Today, nearly one billion people around the world will celebrate Earth Day, and tens of thousands of Americans will attend rallies and teach-ins for the March for Science.
It almost seems absurd that we even have to take to the streets to defend the role science has in our everyday lives, but alas, here we are.
There was a time when science, especially environmental issues, had bipartisan Congressional support. Emotions and politics did not overrule scientific research, and our effort as humans to better under the physical and natural world through observation and experiment was not questioned.
But somewhere along the way, many of our political leaders have steered away from evidence-based science to inform our policies. Now agencies like the EPA and NOAA face sweeping budget cuts that will harm our economy, our planet and our safety.
We know the current state of our planet: critically stressed and deteriorating because of human activity, manifesting in our climate, plant and animal species, food, the air we breathe and water we drink.
But there is hope.
Because today I see an entire global population coming together to celebrate our planet. I see citizens of the world planting trees, cleaning up rivers and teaching our children to be stewards of the environment. I am hopeful because of us. We are showing the world that science is for all.
Knowledge is power.
Research drives prosperity, both economically and socially. Science has extended our average life span, and shown us the impact of lead poisoning and how to harness the sun and wind into renewable energy sources.
There are no such things as alternative facts. Climate change is not a hoax. We know this and must double down to promote the fundamental principles of science and science literacy.
The U.S. can and should lead the world in innovations. But it takes a commitment and investment from our elected officials. If President Trump truly believes in “America First,” then we must help him see how that government funding is crucial to research and training the next generation of scientists.
Everything from genetics and botany to geology and anthropology helps drive this country. Even the military relies on science.
So when Congress introduces new legislation to undo regulations that protects our air and water, remember today and the number of people who celebrated Earth Day. When this administration blatantly denies the role of carbon dioxide in global warming, remember that scientists, and science lovers, stood up and organized a march as a sign of resistance.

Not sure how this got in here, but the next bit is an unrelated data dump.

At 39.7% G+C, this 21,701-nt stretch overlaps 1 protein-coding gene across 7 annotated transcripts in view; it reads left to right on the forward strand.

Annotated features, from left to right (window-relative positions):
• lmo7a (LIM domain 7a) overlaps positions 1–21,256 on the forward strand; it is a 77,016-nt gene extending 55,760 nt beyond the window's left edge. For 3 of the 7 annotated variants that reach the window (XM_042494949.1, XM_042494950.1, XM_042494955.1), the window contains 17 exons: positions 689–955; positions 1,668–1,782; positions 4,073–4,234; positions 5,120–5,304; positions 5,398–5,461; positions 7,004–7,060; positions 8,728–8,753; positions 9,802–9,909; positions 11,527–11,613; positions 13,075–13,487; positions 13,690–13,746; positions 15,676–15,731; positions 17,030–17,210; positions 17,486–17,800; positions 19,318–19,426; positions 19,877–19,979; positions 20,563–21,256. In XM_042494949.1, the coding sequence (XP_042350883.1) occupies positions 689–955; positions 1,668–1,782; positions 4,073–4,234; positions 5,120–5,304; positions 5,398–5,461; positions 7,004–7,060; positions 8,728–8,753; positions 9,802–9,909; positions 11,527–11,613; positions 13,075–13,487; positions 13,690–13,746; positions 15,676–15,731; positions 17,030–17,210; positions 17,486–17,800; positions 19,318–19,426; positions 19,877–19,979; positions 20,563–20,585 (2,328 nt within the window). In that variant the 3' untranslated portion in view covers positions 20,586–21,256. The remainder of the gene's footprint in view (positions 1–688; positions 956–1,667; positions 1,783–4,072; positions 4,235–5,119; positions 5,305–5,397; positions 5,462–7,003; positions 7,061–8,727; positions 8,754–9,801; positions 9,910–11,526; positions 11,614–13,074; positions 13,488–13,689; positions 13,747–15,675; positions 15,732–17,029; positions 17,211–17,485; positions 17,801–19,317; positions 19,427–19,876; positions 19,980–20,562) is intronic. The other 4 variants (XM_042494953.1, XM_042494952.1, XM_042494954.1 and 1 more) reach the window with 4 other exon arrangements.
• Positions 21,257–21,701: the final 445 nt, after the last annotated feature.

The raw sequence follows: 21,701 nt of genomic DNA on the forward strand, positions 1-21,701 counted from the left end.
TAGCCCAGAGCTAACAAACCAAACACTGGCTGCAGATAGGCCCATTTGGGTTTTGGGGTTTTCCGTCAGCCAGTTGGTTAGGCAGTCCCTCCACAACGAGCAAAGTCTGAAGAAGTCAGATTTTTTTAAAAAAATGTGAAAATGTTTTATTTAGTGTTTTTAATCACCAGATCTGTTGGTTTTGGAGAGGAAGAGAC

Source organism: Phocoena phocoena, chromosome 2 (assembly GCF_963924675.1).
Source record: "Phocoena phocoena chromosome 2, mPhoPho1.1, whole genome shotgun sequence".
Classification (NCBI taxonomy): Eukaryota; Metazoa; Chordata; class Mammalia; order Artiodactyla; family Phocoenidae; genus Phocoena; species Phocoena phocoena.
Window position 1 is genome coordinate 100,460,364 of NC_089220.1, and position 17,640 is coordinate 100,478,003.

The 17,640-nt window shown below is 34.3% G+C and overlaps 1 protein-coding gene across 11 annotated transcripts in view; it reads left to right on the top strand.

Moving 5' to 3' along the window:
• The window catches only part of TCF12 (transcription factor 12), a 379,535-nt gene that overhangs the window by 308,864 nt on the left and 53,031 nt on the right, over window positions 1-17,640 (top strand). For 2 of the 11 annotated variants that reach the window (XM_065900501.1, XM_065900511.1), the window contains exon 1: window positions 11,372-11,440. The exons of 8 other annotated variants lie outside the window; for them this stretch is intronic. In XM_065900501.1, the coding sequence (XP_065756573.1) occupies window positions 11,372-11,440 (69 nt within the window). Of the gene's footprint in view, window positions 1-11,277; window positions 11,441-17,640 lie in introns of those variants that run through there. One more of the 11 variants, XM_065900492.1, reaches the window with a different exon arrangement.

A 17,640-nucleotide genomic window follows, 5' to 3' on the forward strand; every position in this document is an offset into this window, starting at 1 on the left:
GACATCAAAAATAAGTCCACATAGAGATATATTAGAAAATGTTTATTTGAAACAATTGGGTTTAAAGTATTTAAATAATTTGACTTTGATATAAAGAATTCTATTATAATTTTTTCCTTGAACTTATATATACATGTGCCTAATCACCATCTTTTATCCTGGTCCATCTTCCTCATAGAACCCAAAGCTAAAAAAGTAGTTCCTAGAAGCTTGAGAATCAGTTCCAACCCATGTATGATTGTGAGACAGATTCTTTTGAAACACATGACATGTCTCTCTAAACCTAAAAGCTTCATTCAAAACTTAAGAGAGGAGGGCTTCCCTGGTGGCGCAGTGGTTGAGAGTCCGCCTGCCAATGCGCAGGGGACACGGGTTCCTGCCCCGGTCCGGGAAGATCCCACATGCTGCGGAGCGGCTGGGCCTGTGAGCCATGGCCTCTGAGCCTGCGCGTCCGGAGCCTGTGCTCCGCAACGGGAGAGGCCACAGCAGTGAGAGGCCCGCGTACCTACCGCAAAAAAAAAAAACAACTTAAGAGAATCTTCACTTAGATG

Science will prevail.
On February 2, Maryland lawmakers voted overwhelmingly to boost the state’s renewable energy standards and override Gov. Larry Hogan’s veto of the Clean Energy Jobs Act. The bill will increase the requirements for customers to receive 25 percent of their electricity from renewable resources by 2020; up from the current goal of 20 percent by 2022.
It’s being hailed by environmental advocates as a state legislative victory against an anti-environmental agenda of President Trump.
The new measure will require utility companies to buy more energy from wind turbines and solar panels to meet the new demands.
Hogan vetoed the legislation calling it a “sunshine tax” and claimed it would be an additional burden on utility rate-payers. Republicans also object to the costs that will be passed onto customers.
However, the State Department of Legislative Services estimates that consumers may only pay between $.48 or $1.45 more per month with the new requirements.
Maryland currently has seven coal-burning power plants that contribute to the state’s failing air quality grades for ozone pollution by the American Lung Association. Nearly three-quarters of Marylanders live in areas that have a ‘D’ or ‘F’ in air quality.
The 25 percent increase is the equivalent of taking more than 563,000 passenger vehicles off the road every year.
Democrats believe this bill will boost the renewable energy industry in the state and create more jobs, in addition to reducing carbon emissions and air pollution. Approximately 4,600 direct jobs are expected to be created from the 25 percent increase in clean energy standards.
According to the Solar Energy Industries Association, there are more than 183 solar companies in Maryland that employs more than 4,200 people. These companies provide an array of products and services ranging from installations and manufacturing to financing and project development.
Del. Cheryl Glenn (D – Baltimore) said that companies are now looking to invest in manufacturing components for wind energy at the former Sparrows Point steel mill, an opportunity to generate more jobs for the community.
The Clean Energy Jobs Act is part of Maryland’s Renewable Energy Portfolio Standard (RPS) which requires electricity supplies to “procure a minimum portion of their electric retail sales by eligible renewable energy sources.” This is part of an ongoing effort to sustain the growth of the renewable industry compared to other states.
The Clean Energy Jobs Act will go into effect in early March.
Environmental advocate. Communications professional. Sports fan. I love television and press conferences.